LifeCare Offers 10 Tips for Choosing Safe Toys This Holiday Season

SHELTON, CT, November 25, 2009 – If you’re planning to give toys as gifts this holiday season, LifeCare®, Inc., a leading provider of health and productivity solutions for employers nationwide, offers the following 10 tips to help ensure that your gifts are safe and age-appropriate:

1. Always read the age recommendations and safety labels before purchasing toys. Toys should be durable enough to withstand normal use and abuse of the children in their recommended age range.
2. Ensure that all toys and stuffed animals are made from nontoxic materials.
3. When choosing toys for infants and toddlers, remember that their main method of exploration is mouthing and tasting objects. Select items that cannot possibly fit into a child’s mouth.
4. For children under the age of one, dolls should not have hair, moving eyes or jointed limbs.
5. When selecting toys for younger children, avoid small toys that can pose a choking risk (marbles, small figurines, etc.) and those with parts that are detachable or that can break off.
6. Be sure that toys have no sharp edges or parts that can trap fingers, hands, toes or feet.
7. Avoid toys with long strings or cords. Mobiles that are mounted on crib railings should be removed and hung in a higher, out-of-reach place after baby’s first two to three months.
8. Projectile toys always pose some level of risk—even those deemed appropriate for a particular age range. However, toys with soft, flexible projectiles (along with guns that shoot foam or ping-pong balls) may be appropriate for children five years of age and older.
9. Riding toys should generally have four or more widely spaced wheels, and children should be able to place their feet firmly on the ground when seated.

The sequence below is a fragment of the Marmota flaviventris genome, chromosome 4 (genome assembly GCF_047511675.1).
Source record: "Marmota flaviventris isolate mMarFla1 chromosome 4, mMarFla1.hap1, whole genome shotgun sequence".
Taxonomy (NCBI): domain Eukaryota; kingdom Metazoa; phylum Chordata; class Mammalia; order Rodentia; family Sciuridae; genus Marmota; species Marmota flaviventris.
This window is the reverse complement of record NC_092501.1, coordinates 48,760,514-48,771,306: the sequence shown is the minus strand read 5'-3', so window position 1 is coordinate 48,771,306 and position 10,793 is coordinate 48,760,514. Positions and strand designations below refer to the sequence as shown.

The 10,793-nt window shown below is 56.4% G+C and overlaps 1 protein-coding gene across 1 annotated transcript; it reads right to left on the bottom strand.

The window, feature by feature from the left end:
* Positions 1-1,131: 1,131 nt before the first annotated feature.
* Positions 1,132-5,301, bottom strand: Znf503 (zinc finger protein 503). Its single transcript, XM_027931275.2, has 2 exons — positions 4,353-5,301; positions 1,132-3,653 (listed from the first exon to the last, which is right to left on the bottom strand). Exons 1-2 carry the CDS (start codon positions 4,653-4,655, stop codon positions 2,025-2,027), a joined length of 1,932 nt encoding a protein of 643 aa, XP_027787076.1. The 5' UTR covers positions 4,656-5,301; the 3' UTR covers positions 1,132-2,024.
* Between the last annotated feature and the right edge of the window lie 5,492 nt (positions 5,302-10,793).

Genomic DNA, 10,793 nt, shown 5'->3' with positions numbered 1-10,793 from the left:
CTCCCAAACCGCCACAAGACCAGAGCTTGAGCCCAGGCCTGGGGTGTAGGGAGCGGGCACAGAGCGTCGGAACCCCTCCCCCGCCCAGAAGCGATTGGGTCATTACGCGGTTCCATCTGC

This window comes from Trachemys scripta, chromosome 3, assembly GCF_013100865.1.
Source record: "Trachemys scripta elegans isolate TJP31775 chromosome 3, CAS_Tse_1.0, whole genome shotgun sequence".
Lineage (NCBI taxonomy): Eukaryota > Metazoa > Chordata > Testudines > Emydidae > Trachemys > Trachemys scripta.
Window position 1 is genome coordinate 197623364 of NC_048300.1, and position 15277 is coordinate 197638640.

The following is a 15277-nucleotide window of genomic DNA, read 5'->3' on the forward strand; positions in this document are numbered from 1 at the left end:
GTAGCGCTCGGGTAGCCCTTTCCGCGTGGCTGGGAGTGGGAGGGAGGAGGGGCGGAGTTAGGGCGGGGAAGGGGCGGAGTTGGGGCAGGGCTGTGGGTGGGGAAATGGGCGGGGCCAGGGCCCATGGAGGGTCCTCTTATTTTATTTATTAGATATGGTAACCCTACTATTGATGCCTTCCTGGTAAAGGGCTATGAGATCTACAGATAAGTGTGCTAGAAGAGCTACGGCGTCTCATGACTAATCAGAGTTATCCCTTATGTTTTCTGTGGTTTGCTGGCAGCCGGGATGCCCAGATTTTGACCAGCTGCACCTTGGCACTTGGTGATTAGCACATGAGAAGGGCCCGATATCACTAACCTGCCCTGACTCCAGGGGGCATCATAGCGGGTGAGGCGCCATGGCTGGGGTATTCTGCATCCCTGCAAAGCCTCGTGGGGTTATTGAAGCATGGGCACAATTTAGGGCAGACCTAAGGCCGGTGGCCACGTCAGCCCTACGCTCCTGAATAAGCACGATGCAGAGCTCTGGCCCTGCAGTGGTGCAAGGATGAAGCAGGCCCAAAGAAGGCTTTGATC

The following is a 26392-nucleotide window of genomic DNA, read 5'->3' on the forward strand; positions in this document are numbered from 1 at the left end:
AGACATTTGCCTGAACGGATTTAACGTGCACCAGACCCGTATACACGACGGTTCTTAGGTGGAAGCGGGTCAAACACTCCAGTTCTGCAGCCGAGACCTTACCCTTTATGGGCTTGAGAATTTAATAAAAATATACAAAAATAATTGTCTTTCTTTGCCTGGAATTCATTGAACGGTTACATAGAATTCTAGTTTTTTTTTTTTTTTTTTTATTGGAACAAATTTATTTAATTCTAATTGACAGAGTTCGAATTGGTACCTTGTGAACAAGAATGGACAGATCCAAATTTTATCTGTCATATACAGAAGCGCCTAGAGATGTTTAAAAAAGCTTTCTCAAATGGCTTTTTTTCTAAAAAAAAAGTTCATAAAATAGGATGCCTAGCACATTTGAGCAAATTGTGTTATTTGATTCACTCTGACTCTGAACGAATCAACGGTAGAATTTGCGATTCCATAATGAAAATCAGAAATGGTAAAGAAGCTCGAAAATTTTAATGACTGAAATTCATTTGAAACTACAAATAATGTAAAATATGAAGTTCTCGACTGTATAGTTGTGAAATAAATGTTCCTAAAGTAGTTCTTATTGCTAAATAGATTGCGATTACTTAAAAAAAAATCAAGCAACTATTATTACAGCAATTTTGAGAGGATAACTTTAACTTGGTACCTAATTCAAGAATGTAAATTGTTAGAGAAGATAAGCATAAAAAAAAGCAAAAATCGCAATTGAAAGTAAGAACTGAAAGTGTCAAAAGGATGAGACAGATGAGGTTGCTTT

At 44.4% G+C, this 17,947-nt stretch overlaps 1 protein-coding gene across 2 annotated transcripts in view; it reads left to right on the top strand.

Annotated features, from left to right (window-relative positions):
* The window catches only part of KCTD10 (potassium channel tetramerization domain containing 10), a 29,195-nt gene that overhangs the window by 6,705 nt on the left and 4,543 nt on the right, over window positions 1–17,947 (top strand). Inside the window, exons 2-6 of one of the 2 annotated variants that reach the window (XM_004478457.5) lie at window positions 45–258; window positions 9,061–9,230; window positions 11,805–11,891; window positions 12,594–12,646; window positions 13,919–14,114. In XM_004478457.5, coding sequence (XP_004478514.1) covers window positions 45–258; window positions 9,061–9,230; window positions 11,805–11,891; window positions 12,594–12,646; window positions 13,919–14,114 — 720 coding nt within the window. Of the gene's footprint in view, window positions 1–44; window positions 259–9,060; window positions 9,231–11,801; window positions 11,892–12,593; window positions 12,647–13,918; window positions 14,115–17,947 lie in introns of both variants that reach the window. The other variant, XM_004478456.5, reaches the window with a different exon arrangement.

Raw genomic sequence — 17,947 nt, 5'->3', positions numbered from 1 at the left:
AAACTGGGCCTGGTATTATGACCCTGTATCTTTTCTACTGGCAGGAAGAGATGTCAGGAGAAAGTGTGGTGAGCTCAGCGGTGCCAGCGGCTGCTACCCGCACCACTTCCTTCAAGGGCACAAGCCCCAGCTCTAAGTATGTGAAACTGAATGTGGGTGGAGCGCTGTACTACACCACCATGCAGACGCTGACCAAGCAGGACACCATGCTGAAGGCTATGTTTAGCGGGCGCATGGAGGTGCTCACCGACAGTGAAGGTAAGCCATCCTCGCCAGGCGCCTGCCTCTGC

10. Electrical toys are not recommended for children under the age of one. Keep in mind that battery-powered toys pose a risk of acid leakage as well as a potential choking hazard if children can remove the batteries.

“In addition to selecting safe toys, parents should be diligent about checking toys periodically for signs of breakage and other potential hazards,” said LifeCare CEO, Peter G. Burki. “Individuals who want more information about toy safety can visit the Consumer Product Safety Commission’s web site at It’s an excellent resource created by the independent federal regulatory agency that sets and enforces safety standards for consumer products.”

About LifeCare®
LifeCare is a leading provider of health and productivity solutions for employers nationwide, offering cost-saving benefits that help clients reduce their most pervasive absenteeism and productivity drains, including child and elder care, caregiving support, health and wellness issues, and more. For more than two decades, LifeCare has led the work/life industry in the creation of high-quality, results-oriented programs designed to improve clients’ bottom lines. LifeCare serves 1,500 client companies with 4.5 million individuals within corporations, health plans, government agencies and unions. For more information, visit


Notes to Editors:
LifeCare’s CEO, Peter G. Burki, is available for interview.
Media contact: Michael Civiello, 203-291-3756

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